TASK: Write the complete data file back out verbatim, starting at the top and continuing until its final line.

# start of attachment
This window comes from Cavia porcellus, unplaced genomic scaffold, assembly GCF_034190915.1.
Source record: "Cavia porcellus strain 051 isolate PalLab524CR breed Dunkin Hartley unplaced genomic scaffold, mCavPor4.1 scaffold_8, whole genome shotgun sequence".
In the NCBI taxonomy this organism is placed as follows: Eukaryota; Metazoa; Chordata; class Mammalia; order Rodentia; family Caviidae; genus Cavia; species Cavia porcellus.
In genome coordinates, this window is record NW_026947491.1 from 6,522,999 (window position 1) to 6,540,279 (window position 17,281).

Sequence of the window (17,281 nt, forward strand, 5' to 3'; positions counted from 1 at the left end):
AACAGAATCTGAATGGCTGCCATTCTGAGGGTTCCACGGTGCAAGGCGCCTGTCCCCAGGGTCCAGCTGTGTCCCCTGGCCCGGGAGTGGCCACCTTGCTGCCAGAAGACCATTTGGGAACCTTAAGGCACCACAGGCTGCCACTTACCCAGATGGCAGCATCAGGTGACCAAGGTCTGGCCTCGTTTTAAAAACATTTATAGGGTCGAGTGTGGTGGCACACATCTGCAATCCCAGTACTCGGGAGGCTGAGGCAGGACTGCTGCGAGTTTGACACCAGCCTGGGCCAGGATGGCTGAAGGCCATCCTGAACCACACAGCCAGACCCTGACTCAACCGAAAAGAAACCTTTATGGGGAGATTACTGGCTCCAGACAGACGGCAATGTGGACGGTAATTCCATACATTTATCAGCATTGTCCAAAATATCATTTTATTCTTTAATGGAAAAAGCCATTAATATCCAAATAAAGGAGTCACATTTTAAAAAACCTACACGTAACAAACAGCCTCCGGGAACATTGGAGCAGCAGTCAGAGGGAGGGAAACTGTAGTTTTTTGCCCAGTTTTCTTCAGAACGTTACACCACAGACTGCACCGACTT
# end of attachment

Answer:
This window comes from Cavia porcellus, unplaced genomic scaffold, assembly GCF_034190915.1.
Source record: "Cavia porcellus strain 051 isolate PalLab524CR breed Dunkin Hartley unplaced genomic scaffold, mCavPor4.1 scaffold_8, whole genome shotgun sequence".
In the NCBI taxonomy this organism is placed as follows: Eukaryota; Metazoa; Chordata; class Mammalia; order Rodentia; family Caviidae; genus Cavia; species Cavia porcellus.
In genome coordinates, this window is record NW_026947491.1 from 6,522,999 (window position 1) to 6,540,279 (window position 17,281).

Sequence of the window (17,281 nt, forward strand, 5' to 3'; positions counted from 1 at the left end):
AACAGAATCTGAATGGCTGCCATTCTGAGGGTTCCACGGTGCAAGGCGCCTGTCCCCAGGGTCCAGCTGTGTCCCCTGGCCCGGGAGTGGCCACCTTGCTGCCAGAAGACCATTTGGGAACCTTAAGGCACCACAGGCTGCCACTTACCCAGATGGCAGCATCAGGTGACCAAGGTCTGGCCTCGTTTTAAAAACATTTATAGGGTCGAGTGTGGTGGCACACATCTGCAATCCCAGTACTCGGGAGGCTGAGGCAGGACTGCTGCGAGTTTGACACCAGCCTGGGCCAGGATGGCTGAAGGCCATCCTGAACCACACAGCCAGACCCTGACTCAACCGAAAAGAAACCTTTATGGGGAGATTACTGGCTCCAGACAGACGGCAATGTGGACGGTAATTCCATACATTTATCAGCATTGTCCAAAATATCATTTTATTCTTTAATGGAAAAAGCCATTAATATCCAAATAAAGGAGTCACATTTTAAAAAACCTACACGTAACAAACAGCCTCCGGGAACATTGGAGCAGCAGTCAGAGGGAGGGAAACTGTAGTTTTTTGCCCAGTTTTCTTCAGAACGTTACACCACAGACTGCACCGACTT